I don't know. I have asked repeatedly for an estimate. Perkins Eastman represented to me they would have an estimate several times, including at our March and April meetings, but no information has been forthcoming. 

My expectation, at this point, is that the buildings will all need to be demolished and reconstructed, and I expect each will cost in the range of $10-$15 million. In aggregate, I would not be surprised if the total figure is between $70-$100 million as a consequence. 
While our business officials have expressed hope that remediation may be an order of magnitude less than this, more in the range of $5-$7 million, their reticence in committing to that figure is the "tell," so to speak, regarding the confidence anyone can have in that back-of-the-envelope calculation. 

9. Do you anticipate that another bond measure will need to be passed to do the work at Altimira, or can it be paid for in another way?

There was a lot of general language shared in the meeting regarding alternative funding mechanisms. Among the suggestions was the sale of District property, a complete nonstarter as far as I am concerned. CDOs, or collateralized debt obligations, are of course available, but because those are backstopped by the District's general fund, they should not be used in my opinion unless the project to which they are dedicated is revenue-generating. While there is some state money, and redevelopment agency funds anticipated to be received in future years that could potentially be securitized, none of these are appropriate for the construction of ordinary school facilities that were and are the top-line priority for past and future bond campaigns. Simply put, if we're not using bond monies for seismic safety, what are we using them for in the first place? Is there any higher priority than student safety in an earthquake, particularly for a school that serves our most disadvantaged student population? 

10. Do you think that it is likely that a bond measure could pass, and would other district needs be included in it?

This is too contingent of a question to answer at this time. SVUSD's record of bond expenditures makes clear that any language in a future bond will have to be carefully scrutinized before it is allowed to go to the voters. Having witnessed the gap between the reality of how bond funds have been spent, and how they were represented to the public in the first place, I would be very uncomfortable ever bringing such general language to the voters again. The legitimacy and accuracy of the bond offering is critical to ensuring that the funds are expended as the voters intended, and that just didn't happen in the past.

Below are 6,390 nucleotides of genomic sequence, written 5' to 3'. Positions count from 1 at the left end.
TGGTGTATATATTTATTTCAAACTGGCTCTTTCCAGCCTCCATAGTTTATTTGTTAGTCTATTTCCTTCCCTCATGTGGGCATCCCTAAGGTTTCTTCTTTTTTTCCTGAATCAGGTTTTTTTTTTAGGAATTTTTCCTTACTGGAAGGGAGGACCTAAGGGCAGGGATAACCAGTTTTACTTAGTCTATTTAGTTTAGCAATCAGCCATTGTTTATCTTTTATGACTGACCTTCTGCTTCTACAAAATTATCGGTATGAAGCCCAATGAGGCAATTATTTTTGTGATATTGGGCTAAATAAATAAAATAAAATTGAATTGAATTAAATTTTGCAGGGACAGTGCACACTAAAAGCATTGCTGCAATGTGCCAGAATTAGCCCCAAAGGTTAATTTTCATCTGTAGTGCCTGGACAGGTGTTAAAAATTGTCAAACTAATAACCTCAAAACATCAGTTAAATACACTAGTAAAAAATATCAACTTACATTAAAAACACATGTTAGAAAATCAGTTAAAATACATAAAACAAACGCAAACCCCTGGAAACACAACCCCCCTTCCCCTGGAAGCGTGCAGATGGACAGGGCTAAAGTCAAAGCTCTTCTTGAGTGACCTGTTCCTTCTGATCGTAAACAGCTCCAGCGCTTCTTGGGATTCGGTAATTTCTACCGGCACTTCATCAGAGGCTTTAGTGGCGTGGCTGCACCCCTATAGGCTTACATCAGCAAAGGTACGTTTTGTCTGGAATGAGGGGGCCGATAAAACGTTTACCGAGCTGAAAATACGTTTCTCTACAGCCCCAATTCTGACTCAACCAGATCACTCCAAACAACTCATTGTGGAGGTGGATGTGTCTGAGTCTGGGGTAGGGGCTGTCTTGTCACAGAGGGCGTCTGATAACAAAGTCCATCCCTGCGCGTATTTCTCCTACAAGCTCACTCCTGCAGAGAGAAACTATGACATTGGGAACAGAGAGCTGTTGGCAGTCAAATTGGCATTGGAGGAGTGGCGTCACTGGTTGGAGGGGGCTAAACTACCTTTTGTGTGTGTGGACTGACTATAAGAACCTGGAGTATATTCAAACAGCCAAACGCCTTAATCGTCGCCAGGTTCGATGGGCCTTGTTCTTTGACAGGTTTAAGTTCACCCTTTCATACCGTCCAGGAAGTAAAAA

11. You indicated that you felt there were strong arguments both for and against moving ahead with building the science wing. Please summarize your thoughts. 

Only the most trivial of arguments are easily disproved, and as trustees we know we are grappling with our essential duties when strong arguments can be deployed both pro and con. Here, support for science education is amongst the top priorities of our trustees. Remodeling our buildings that serve that important program will help equip our students for success in a future yet to be imagined, let alone fully described. I can understand the inclinations of my fellow trustees to proceed with the project given that important priority. Further, the fact that it has taken this long to reach this important project is again a further testament to how other projects, of less import to our constituents, were nonetheless advanced on the District's construction calendar.